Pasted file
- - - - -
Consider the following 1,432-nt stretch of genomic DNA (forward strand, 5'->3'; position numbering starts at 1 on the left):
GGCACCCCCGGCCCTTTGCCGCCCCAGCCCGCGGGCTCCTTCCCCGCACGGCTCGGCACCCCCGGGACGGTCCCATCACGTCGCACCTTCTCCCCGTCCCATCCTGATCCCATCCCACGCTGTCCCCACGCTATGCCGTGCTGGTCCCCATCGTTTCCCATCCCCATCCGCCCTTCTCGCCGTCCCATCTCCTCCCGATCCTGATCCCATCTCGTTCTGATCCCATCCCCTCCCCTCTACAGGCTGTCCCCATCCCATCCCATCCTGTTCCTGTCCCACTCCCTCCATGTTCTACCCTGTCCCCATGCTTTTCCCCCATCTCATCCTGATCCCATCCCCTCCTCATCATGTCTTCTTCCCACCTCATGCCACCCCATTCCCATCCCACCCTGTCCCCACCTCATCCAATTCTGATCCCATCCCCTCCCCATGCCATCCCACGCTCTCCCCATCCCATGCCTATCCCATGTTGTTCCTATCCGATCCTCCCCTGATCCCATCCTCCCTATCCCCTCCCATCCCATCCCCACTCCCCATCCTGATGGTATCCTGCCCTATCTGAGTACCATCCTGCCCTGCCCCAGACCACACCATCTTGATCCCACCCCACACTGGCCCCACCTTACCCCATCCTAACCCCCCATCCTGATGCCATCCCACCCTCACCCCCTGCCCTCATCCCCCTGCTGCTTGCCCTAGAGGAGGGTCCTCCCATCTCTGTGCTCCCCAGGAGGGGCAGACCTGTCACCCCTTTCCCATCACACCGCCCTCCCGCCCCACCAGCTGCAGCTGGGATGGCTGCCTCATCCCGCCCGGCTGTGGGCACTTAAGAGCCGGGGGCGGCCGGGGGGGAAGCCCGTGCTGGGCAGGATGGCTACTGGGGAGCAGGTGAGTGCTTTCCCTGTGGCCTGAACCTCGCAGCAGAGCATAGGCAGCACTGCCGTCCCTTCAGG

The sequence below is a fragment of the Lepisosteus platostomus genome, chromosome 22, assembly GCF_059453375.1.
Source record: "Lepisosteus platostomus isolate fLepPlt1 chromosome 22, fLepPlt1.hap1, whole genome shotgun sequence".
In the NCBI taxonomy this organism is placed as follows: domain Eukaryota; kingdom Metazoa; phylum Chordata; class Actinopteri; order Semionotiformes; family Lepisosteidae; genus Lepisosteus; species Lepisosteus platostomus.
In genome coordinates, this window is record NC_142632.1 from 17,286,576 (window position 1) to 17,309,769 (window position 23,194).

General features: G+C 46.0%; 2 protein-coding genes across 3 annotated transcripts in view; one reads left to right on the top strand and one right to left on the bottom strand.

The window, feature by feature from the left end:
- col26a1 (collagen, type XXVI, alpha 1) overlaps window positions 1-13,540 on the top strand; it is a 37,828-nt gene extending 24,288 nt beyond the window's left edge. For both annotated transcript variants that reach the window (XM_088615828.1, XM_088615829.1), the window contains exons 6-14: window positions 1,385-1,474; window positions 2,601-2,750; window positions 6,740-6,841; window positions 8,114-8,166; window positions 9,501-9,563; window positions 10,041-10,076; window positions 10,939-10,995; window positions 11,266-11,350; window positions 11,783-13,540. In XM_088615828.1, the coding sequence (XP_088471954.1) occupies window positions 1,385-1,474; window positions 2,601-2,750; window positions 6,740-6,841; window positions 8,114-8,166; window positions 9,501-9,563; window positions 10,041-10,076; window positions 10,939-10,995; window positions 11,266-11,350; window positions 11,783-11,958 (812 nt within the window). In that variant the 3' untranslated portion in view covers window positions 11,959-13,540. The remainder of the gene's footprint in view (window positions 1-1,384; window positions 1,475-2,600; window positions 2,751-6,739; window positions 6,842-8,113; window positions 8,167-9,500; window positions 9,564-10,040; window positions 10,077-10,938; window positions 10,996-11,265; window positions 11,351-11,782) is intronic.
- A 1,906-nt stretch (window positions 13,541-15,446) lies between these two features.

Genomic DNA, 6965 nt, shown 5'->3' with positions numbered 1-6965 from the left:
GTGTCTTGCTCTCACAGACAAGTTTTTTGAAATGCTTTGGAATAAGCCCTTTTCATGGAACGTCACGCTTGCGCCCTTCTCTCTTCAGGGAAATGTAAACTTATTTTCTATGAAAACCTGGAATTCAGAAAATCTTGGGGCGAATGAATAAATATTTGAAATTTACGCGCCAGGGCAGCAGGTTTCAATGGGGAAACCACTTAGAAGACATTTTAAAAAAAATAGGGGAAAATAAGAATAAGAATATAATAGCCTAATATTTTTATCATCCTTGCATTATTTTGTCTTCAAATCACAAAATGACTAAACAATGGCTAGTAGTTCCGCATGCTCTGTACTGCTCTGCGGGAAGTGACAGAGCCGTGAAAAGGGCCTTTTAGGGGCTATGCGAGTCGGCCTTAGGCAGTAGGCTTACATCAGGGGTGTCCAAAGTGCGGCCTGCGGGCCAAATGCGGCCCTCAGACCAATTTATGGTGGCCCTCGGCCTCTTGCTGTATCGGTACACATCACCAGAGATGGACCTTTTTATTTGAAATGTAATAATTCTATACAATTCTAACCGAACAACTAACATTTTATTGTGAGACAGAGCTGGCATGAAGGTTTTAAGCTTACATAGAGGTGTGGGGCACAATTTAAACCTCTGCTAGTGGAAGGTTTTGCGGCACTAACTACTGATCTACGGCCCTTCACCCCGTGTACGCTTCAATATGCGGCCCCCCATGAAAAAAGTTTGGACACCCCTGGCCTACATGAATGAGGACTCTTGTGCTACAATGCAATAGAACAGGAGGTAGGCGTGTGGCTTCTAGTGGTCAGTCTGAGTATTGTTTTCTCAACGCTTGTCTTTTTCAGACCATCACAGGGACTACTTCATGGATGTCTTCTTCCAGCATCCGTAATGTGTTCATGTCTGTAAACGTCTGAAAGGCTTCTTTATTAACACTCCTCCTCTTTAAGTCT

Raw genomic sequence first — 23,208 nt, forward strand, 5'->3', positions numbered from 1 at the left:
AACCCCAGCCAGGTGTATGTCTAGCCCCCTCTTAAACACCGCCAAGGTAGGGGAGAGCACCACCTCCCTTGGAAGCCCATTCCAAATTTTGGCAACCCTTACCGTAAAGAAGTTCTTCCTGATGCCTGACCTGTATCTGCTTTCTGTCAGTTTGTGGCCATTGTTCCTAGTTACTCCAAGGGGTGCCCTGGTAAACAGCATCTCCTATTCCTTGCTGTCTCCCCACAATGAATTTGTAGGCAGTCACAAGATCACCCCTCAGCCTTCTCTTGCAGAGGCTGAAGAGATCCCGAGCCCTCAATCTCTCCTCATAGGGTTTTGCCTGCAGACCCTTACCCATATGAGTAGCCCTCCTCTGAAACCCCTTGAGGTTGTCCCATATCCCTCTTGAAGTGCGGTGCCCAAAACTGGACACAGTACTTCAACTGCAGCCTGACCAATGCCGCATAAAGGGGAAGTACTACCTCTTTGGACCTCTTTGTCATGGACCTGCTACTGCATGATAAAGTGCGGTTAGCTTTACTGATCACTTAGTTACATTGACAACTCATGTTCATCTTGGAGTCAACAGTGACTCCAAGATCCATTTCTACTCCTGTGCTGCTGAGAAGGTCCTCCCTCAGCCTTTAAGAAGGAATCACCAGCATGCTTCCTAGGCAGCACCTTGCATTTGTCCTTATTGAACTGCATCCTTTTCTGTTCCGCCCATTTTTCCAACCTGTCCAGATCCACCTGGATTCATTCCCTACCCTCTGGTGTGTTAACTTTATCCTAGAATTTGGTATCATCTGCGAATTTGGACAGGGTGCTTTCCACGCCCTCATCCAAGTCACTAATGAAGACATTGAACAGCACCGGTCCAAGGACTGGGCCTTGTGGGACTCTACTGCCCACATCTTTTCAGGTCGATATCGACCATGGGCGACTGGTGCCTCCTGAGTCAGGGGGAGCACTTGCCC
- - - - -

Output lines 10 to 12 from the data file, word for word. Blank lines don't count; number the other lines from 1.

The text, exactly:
- A 1,906-nt stretch (window positions 13,541-15,446) lies between these two features.

Genomic DNA, 6965 nt, shown 5'->3' with positions numbered 1-6965 from the left:
GTGTCTTGCTCTCACAGACAAGTTTTTTGAAATGCTTTGGAATAAGCCCTTTTCATGGAACGTCACGCTTGCGCCCTTCTCTCTTCAGGGAAATGTAAACTTATTTTCTATGAAAACCTGGAATTCAGAAAATCTTGGGGCGAATGAATAAATATTTGAAATTTACGCGCCAGGGCAGCAGGTTTCAATGGGGAAACCACTTAGAAGACATTTTAAAAAAAATAGGGGAAAATAAGAATAAGAATATAATAGCCTAATATTTTTATCATCCTTGCATTATTTTGTCTTCAAATCACAAAATGACTAAACAATGGCTAGTAGTTCCGCATGCTCTGTACTGCTCTGCGGGAAGTGACAGAGCCGTGAAAAGGGCCTTTTAGGGGCTATGCGAGTCGGCCTTAGGCAGTAGGCTTACATCAGGGGTGTCCAAAGTGCGGCCTGCGGGCCAAATGCGGCCCTCAGACCAATTTATGGTGGCCCTCGGCCTCTTGCTGTATCGGTACACATCACCAGAGATGGACCTTTTTATTTGAAATGTAATAATTCTATACAATTCTAACCGAACAACTAACATTTTATTGTGAGACAGAGCTGGCATGAAGGTTTTAAGCTTACATAGAGGTGTGGGGCACAATTTAAACCTCTGCTAGTGGAAGGTTTTGCGGCACTAACTACTGATCTACGGCCCTTCACCCCGTGTACGCTTCAATATGCGGCCCCCCATGAAAAAAGTTTGGACACCCCTGGCCTACATGAATGAGGACTCTTGTGCTACAATGCAATAGAACAGGAGGTAGGCGTGTGGCTTCTAGTGGTCAGTCTGAGTATTGTTTTCTCAACGCTTGTCTTTTTCAGACCATCACAGGGACTACTTCATGGATGTCTTCTTCCAGCATCCGTAATGTGTTCATGTCTGTAAACGTCTGAAAGGCTTCTTTATTAACACTCCTCCTCTTTAAGTCT